Use surveys to gauge customer satisfaction, get feedback, and learn about your audience’s needs and desires. It’s always wise to listen to your customers — and surveys offer an opportunity to do that.
When you create a survey using Constant Contact, you can track responses and download results. And the responses can help you sort your existing audience into segments.
Add questions to opt-in forms
Let new subscribers sort themselves into the right segments by asking them questions on your opt-in form. Add custom fields to your opt-in form and use the results to assign people to the appropriate segments.
How do you apply market segmentation for the travel and tourism industry to your business?
You can apply travel market segmentation to your own email marketing plan in several ways.
Be guided by your strengths
Your segments should be built around your business’s strengths and your target market. If you specialize in luxury resorts, for instance, having an “adventure travel” segment could be a waste of your resources. Create segments that match the categories of travel products you offer or markets you serve.
Target your messaging
Send short and targeted messages to the people most likely to respond to them, rather than sending a long newsletter with a variety of items.
Or send your newsletter to your entire audience, but with a different subject line for each segment. Some travel marketers also rearrange the content for each segment by putting the most relevant content at the top.
Experiment with different segments and different types of messages to see which works best for your business. Here are a few testing ideas to get you started:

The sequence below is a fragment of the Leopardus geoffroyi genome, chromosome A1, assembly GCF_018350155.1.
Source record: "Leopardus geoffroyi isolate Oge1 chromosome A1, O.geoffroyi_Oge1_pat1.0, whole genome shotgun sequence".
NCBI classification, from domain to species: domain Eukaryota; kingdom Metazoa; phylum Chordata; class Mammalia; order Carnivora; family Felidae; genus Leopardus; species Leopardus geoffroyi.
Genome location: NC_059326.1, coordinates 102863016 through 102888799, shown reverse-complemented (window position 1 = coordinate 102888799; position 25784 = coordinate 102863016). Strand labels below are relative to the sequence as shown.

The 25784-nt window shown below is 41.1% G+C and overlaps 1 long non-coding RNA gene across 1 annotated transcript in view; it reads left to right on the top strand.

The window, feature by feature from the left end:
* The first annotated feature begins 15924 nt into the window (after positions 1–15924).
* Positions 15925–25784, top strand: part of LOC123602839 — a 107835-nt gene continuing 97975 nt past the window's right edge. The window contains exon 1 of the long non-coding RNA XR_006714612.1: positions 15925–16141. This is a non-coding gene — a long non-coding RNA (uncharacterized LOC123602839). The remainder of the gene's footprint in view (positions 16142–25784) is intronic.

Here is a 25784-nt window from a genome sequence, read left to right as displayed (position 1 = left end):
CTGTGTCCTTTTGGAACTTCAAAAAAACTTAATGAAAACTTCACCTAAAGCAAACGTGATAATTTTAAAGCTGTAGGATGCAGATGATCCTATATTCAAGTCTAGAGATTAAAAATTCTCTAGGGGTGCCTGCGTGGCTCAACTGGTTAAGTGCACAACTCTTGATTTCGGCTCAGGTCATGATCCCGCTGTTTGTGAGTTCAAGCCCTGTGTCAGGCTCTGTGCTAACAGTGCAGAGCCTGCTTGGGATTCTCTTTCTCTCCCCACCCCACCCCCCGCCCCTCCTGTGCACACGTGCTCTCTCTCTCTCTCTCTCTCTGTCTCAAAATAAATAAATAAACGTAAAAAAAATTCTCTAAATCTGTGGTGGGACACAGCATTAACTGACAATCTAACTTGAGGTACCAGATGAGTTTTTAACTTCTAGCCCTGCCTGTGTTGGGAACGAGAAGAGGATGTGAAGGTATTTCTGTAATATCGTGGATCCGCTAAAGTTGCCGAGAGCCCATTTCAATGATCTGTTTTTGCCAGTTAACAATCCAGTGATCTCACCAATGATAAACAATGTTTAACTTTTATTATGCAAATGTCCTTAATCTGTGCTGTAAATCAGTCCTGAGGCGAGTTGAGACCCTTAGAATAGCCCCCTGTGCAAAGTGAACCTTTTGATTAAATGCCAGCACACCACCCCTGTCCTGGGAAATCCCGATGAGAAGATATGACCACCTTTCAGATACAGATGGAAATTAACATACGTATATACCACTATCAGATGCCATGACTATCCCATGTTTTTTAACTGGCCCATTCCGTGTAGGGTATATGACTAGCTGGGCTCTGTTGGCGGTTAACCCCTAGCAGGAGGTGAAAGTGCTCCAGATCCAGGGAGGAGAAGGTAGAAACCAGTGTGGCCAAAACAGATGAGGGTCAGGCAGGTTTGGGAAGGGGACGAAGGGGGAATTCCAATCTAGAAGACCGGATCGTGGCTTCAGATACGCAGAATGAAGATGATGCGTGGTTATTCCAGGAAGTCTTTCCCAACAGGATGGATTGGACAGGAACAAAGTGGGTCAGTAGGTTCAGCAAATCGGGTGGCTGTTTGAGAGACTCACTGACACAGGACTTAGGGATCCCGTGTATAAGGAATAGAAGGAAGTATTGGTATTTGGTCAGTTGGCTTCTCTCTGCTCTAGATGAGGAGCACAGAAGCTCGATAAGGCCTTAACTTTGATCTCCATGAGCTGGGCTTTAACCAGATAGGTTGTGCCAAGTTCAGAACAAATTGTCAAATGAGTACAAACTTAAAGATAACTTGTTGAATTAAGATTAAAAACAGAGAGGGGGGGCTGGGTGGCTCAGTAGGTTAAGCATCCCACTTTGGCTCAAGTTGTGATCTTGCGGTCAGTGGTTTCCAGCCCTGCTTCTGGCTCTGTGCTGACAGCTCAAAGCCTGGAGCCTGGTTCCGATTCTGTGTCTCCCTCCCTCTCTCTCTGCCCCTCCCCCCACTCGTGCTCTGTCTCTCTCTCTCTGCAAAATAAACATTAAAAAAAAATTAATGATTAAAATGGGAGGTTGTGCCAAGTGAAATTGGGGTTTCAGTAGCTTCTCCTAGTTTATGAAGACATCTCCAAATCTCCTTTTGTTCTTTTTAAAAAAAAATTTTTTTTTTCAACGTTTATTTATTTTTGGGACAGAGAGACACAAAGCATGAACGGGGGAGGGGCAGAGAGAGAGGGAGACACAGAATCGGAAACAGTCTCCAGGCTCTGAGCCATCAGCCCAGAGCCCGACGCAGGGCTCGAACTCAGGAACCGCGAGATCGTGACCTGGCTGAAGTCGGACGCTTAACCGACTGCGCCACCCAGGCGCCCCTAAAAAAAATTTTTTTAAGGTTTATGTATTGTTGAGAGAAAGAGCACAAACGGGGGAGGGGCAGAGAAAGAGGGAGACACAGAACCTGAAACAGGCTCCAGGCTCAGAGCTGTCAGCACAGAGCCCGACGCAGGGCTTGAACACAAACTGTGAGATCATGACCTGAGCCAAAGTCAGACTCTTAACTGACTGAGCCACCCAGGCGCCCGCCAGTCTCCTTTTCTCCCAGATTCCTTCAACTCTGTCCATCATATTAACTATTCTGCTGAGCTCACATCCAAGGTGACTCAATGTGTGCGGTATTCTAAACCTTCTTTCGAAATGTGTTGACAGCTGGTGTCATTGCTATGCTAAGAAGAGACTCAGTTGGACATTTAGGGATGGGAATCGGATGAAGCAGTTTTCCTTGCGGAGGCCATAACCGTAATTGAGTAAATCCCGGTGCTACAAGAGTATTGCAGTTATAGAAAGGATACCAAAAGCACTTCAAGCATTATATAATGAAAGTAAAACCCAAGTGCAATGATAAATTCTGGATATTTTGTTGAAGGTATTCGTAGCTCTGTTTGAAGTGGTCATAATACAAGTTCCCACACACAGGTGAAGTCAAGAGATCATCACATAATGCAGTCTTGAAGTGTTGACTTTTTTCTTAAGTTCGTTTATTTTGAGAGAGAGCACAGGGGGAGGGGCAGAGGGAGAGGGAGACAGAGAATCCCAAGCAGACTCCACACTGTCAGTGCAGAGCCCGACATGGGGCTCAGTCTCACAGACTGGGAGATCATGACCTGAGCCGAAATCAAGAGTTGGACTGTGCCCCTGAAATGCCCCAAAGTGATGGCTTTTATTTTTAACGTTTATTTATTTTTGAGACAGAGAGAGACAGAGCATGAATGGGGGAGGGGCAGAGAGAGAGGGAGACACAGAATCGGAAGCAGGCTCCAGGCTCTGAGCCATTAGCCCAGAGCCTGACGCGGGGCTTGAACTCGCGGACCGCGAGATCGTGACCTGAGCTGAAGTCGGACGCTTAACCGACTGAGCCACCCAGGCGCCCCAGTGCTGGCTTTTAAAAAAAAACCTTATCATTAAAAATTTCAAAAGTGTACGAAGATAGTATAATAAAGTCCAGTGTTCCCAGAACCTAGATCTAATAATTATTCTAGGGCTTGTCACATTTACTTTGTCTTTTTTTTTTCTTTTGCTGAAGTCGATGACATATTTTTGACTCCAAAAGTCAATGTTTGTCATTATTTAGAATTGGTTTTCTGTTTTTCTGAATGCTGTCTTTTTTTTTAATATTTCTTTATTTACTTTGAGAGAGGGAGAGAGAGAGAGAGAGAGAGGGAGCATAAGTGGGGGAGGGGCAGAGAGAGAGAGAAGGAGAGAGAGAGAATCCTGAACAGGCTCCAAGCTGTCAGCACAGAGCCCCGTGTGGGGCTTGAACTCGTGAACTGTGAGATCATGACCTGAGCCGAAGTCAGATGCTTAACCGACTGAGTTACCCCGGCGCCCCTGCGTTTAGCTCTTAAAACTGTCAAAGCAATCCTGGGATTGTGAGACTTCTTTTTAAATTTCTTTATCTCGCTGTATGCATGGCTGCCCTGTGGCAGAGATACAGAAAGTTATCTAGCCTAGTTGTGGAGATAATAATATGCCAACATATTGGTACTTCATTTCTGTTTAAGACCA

- Try out different segments.
- Track how a targeted subject line impacts your open rate.
- Compare how many clicks on links your regular newsletter gets versus how many clicks a targeted version brings.
- See whether you get better open and click-through rates from short and focused messages or from newsletters.
Most importantly, track your conversions to see which segmenting methods and messaging styles bring you the most sales.
After setting up travel market segmentation, what’s next?
Travel market segmentation is a smart move for businesses in your industry. Learn which segment to assign your customers to by studying their behavior, surveying them, using click segmenting, or including a custom field in your sign-up forms.
Once your segments are built, tailor your subject lines and emails to your audience’s interests. Keep testing different segments and messages to find what works best for your travel business.
Ready for more? Check out The Download for a complete overview of digital marketing for the travel and tourism industry.